The United States Coast Guard reported that the affected area is in front of Port Fourchon, a port in Louisiana.
Foaming and containment systems were installed in the Gulf of Mexico, near the Louisiana coast, to respond to oil contamination discovered after Hurricane Ida, the United States Coast Guard reported Sunday.
The affected area is in front of Port Fourchon, a port in Louisiana (south) located about 100 miles from New Orleans, primarily engaged in storing and distributing oil.
The Louisiana Coast Guard "has been informed of the contamination" in this area and "is responding," said a statement.
According to the Coast Guard, Talos Energy, a Texas company specializing in offshore oil rigs, will dispatch a dive team Sunday to try to establish the source of the oil leak.
The company said in a statement that "the investigation has not yet determined the nature of the leak, however, detailed observation on the site shows that the talus structures are not the source." Wildlife at this location.
Talos Energy points out that in 2017 production ceased in the area affected by the oil spill, plugging the sources and removing its pipeline network.
According to local authorities, with 150 mph winds, Hurricane Ida hit the Louisiana coast a week ago, causing "catastrophic" damage.
Turned into a storm, Ida continued on her way and affected New York and its region in particular.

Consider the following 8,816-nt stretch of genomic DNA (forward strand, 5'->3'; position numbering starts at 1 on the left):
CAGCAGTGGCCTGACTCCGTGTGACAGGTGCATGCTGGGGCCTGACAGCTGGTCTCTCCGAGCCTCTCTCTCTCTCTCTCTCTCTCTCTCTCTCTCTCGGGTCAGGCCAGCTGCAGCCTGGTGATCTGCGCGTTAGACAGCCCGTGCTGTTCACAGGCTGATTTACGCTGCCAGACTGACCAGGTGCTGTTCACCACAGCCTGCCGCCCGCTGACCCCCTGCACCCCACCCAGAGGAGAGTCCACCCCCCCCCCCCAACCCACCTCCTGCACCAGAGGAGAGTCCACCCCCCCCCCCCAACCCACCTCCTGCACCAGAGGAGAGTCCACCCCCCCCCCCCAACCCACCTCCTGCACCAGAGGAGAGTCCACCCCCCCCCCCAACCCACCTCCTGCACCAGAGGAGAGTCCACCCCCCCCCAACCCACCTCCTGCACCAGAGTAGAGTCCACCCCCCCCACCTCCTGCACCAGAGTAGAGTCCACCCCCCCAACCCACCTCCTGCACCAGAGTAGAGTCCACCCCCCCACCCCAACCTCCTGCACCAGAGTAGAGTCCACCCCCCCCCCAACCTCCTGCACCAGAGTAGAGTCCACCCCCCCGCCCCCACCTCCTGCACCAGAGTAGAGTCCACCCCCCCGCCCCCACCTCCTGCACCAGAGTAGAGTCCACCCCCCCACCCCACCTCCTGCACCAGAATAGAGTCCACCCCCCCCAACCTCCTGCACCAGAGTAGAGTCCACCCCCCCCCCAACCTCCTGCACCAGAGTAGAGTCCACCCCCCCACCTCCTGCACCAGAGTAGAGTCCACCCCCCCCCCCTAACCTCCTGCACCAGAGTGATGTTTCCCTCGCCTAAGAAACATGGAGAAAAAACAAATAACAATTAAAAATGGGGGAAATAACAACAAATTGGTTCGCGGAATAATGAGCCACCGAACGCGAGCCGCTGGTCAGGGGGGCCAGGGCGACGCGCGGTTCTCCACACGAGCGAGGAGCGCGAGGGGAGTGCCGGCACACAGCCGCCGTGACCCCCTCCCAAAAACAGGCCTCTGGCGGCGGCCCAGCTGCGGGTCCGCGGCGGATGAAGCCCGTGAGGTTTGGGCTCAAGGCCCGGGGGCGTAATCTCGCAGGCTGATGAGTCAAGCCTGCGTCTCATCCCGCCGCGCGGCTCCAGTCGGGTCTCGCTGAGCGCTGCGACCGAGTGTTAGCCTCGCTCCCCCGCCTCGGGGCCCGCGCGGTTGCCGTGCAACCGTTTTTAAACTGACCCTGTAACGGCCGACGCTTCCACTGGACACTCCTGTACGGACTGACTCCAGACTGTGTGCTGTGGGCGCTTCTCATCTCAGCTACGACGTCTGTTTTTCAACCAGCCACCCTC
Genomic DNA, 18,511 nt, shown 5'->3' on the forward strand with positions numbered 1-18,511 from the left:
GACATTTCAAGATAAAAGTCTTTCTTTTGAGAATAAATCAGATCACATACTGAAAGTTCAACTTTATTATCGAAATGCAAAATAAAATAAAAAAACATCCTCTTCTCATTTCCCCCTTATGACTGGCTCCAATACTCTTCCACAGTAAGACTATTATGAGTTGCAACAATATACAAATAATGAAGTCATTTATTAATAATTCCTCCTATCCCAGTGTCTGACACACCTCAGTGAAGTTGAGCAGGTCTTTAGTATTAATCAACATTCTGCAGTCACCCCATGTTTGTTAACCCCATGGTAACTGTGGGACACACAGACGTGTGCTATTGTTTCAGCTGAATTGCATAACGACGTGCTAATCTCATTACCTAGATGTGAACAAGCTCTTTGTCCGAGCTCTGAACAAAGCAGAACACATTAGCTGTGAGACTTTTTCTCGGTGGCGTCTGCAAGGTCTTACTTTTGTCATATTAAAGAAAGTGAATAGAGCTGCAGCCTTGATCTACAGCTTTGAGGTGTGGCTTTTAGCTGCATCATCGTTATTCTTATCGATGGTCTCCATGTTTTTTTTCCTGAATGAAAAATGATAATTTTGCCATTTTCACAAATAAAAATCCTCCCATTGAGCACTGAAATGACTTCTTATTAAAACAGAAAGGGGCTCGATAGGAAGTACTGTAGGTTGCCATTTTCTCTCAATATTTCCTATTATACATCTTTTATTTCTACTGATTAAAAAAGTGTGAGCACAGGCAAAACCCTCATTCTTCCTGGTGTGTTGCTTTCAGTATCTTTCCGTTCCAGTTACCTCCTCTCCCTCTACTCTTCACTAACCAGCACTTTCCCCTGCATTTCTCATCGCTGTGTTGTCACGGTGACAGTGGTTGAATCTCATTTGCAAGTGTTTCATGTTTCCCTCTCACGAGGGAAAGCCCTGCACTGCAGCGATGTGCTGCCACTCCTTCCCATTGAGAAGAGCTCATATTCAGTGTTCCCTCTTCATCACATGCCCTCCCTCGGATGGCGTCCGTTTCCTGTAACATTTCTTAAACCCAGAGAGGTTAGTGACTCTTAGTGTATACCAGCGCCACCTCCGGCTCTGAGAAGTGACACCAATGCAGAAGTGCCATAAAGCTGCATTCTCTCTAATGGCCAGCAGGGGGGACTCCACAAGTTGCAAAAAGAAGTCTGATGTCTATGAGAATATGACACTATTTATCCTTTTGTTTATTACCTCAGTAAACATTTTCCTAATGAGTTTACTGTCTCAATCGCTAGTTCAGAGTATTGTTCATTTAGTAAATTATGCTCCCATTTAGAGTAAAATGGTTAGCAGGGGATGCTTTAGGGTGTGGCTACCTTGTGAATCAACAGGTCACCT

The hydrocarbon-rich Gulf of Mexico is one of the main oil-producing areas in the United States.
This is where the Deepwater Horizon rig exploded in 2010, causing an oil spill considered the most serious in history.
According to the Louisiana Department of the Environment, cited by the Bloomberg agency, more than 100 incidents related to spills and toxic discharges resulting from the passage of Hurricane' Ida' through the territory.
In the state of Louisiana, hundreds of thousands of people are still without power. At least 48 people have died due to the hurricane in Louisiana, New York, New Jersey, and Pennsylvania.
The president of the United States, Joe Biden, has appealed to the insurance companies after the information about the refusal of some of these companies to cover the damages if there was no express evacuation order of the affected house.
For his part, last Friday, the head of state traveled to New Orleans to tour the damage caused by Hurricane Ida by helicopter.
The day before, he had said that Hurricane Ida and wildfires in the western United States were another reminder of the climate crisis. "It's a matter of life and death and we have to face it together," he said in a speech at the White House.
"Environmentally, the situation has changed dramatically, a certain threshold has already been crossed," Biden said during a meeting with local officials in La Place, Louisiana, where he traveled to assess the damage.
Biden, who has prioritized the risks of climate change, argued that costly improvements to the system around New Orleans after Hurricane Katrina in 2005 prevented much more deadly, this time more catastrophic damage. I have proved my worth.
We can't rebuild roads, highways, bridges, nothing like before, and he said we have to rebuild better.
Projects that seek to transform, rather than rebuild, will have to become the new norm, he said, pushing for Congress to pass his gigantic $ 3.5 trillion infrastructure bill.